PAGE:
In preparation for climbing Mt. Kenya the main idea now was to rest, get over jet lag, and become accustomed to the high altitude. As I mentioned in the previous entry, I arrived in Nairobi Tuesday night and traveled to Nanyuki Wednesday. When we arrived to Kongoni Camp, a lodge recommended by Lucy Booth of Kenya Treks, I asked my guide John Karumba if we could take a stroll in the morning. I guess I am not very good at just sitting around.

Perhaps I should take a step back and explain why I chose to climb Mt. Kenya. I wanted to start my time in Africa with an adventure, but there were many adventures to be had here. The first idea I had was to climb the highest peak in Africa, Mt. Kilimanjaro, and some friends of mine did just that about six months ago. The issue was that Kilimanjaro is not in Kenya. Most people fly into Nairobi, Kenya, they then travel south to Tanzania around the mountain and start from there. Another factor is that everyone wants to climb the highest peak in Africa. As a result, it is quite expensive with budget packages in the $2,000 to $3,000 range, most likely with a large group of people, and that is not including air fare. From the research I did, it is easy to spend $3,000 to $6,000 on the trek.

Mt. Kenya, on the other hand, is the second highest peak in Africa and located about 150 miles north of Nairobi right in the heart of the country. Since I hope to move here and teach near Kisumu, I felt that a trek up Mt. Kenya was more my style. One added benefit is that it was much less expensive. Including full board at Kongoni Camp for three days and nights, a six day trek with guides and porters, park fees which help preserve the Mt. Kenya National Park, and transportation the cost was about $2,000, not including air fare. In addition to John, the lead guide, James an apprentice guide and several porters, I will be doing the trek with one other person, an American named David who I have not met yet and will arrive tomorrow.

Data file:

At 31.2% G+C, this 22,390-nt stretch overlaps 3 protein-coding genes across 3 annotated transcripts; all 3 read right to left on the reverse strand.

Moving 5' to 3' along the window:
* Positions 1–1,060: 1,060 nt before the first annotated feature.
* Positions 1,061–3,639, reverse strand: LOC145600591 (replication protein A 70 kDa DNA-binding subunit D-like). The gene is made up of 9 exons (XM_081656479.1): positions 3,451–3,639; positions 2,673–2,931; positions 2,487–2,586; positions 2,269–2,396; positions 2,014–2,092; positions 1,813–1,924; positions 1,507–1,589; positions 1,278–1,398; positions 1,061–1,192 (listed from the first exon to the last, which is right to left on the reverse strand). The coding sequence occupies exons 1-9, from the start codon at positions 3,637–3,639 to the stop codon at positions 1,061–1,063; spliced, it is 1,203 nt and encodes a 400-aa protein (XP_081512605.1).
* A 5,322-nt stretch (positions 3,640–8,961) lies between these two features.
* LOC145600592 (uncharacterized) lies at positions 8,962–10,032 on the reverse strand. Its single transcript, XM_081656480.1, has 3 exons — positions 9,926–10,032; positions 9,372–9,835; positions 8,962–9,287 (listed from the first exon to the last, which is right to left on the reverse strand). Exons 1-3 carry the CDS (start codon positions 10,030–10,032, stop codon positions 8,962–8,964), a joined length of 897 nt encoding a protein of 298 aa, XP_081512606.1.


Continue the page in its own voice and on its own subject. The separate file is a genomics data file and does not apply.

John arrived this morning at Kongoni Camp in his vintage diesel Land Rover, along with James. I asked where we were going and he said there was an interesting historic cave off in the bush about 6 miles south of Nanyuki.


We headed south past a military check point. As I mentioned yesterday, there has been an ongoing security issue in the last years involving truck loads of migrants from Somalia, which borders Kenya in the north east. Many migrants have settled in a large slum in Nairobi called Little Mogadishu. The poverty and marginalization have created a fertile recruitment ground for Al-Shabaab, an organization that has claimed responsibility for several attacks in recent years.


We turned east off the main road and heading into a forest on a deeply rutted dirt road. This area was wild but far from pristine. We saw sheep herders with about a hundred head of sheep, and cattle herders are often frequent the area. The old growth forest has been cut down, but the native Olive Oak and Cedar have grown back but are often concealed by dense underbrush, said John and James. It is close enough to Nanyuki that some people camp and farm in the region. It is a protected area, but not enforced, and not part of the Mt. Kenya National Forest.

John drove in a couple miles then parked the Land Rover. We then proceeded on foot. As we walked, John and James told me the significance of the Mau Mau Cave we were going to visit. In 1953 the Mau Mau fighters discovered the cave and used it as a hideout. They were fighting for freedom and independence from Britain who considered Kenya their colony. Later that year, the British Army discovered the hideout and attempted to bomb it. Their bomb missed the target but caused a partial collapse of the entrance. Kenya gained independence from Britain in December of 1963.


As we approached the area we heard children playing and laughing, but they disappeared as we neared. Here you can see James standing at the entrance of the cave.


From another perspective you can James and I standing near the Nairobi River.


John enjoyed the water and you can see the waterfall behind him.


Sometime between 1953 and 1963 the British built a suspension bridge over the river.


As we were leaving the children appeared from the forest to say “Jambo.” They were quite friendly and wondered why we had come to visit. John and James speculated that they lived above the cave with their parents who were sheep or cattle herders. After hanging out for a while we headed back to the vehicle. On the way back into Nanyuki, we stopped to snap this photo of the equator sign.


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